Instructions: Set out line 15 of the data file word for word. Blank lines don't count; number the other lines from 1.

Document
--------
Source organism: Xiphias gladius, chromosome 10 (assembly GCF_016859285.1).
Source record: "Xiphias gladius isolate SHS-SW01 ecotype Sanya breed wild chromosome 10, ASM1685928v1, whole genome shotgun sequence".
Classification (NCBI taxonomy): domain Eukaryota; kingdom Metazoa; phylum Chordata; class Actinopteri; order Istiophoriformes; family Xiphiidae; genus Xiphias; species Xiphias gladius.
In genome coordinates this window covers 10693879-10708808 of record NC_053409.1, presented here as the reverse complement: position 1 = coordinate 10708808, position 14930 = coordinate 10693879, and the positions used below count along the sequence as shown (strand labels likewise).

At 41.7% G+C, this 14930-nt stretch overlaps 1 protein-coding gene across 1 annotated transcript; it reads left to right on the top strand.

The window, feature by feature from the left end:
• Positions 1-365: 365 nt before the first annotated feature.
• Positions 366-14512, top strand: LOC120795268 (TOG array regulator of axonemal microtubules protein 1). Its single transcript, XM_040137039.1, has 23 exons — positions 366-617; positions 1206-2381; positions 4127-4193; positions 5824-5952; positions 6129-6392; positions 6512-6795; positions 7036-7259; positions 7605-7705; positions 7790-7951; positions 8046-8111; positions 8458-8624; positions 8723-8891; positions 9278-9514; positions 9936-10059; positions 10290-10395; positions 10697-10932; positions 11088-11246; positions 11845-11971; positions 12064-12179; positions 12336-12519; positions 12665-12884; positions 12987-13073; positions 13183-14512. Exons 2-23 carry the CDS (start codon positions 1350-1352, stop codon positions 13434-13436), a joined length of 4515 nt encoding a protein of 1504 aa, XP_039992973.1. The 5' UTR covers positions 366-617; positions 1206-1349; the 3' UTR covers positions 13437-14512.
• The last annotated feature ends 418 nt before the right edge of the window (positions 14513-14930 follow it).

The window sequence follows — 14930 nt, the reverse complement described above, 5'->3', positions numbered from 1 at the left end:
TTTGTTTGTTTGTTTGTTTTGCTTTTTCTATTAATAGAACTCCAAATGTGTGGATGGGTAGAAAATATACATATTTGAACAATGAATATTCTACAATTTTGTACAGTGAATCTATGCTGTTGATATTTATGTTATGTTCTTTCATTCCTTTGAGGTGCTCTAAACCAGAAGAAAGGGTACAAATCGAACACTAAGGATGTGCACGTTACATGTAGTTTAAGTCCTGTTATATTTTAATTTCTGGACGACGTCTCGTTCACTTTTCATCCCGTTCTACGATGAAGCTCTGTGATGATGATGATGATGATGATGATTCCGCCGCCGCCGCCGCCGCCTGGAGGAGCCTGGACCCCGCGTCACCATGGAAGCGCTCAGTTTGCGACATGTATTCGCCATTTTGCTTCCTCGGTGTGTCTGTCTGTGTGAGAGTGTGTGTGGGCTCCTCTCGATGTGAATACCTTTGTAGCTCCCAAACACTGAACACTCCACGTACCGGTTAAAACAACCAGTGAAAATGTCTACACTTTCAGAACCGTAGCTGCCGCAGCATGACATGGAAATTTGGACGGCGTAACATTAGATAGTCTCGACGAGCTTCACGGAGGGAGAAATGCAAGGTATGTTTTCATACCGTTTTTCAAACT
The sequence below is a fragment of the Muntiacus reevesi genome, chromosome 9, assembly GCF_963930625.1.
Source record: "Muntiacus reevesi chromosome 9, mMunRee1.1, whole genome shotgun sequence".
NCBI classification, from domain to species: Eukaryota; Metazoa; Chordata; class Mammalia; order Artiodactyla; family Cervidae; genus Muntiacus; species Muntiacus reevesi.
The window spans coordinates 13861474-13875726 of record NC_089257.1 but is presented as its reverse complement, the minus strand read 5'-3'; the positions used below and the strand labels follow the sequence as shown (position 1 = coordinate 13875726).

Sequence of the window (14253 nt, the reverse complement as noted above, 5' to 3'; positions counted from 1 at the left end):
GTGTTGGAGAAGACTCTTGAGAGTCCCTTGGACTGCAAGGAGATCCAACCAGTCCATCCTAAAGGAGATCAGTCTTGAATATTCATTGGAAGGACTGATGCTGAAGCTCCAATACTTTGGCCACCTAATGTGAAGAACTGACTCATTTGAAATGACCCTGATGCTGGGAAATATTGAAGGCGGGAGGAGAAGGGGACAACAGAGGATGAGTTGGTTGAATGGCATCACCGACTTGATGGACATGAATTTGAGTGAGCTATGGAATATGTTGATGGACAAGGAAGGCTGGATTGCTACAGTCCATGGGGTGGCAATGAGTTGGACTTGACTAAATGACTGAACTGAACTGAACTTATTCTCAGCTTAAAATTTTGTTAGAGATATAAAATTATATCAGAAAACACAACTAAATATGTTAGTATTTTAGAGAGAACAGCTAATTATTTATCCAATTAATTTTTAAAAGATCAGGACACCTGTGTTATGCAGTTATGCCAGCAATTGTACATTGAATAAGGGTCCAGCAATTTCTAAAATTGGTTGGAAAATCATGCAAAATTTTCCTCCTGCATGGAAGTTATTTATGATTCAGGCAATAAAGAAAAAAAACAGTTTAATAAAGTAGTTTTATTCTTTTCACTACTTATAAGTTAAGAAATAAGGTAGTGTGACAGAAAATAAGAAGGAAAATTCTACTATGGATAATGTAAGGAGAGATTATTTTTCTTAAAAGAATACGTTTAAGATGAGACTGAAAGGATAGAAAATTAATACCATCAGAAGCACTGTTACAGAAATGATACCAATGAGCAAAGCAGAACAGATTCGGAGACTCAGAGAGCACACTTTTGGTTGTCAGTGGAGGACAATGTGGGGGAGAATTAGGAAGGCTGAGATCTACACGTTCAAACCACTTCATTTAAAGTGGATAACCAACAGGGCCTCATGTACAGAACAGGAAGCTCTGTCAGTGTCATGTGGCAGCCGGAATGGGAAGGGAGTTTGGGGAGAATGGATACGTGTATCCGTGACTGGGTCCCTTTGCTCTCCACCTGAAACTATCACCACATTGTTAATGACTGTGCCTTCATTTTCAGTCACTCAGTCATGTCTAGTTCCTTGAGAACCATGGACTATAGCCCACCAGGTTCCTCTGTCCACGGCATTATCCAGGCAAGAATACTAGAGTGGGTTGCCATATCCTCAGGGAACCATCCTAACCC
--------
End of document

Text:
The window spans coordinates 13861474-13875726 of record NC_089257.1 but is presented as its reverse complement, the minus strand read 5'-3'; the positions used below and the strand labels follow the sequence as shown (position 1 = coordinate 13875726).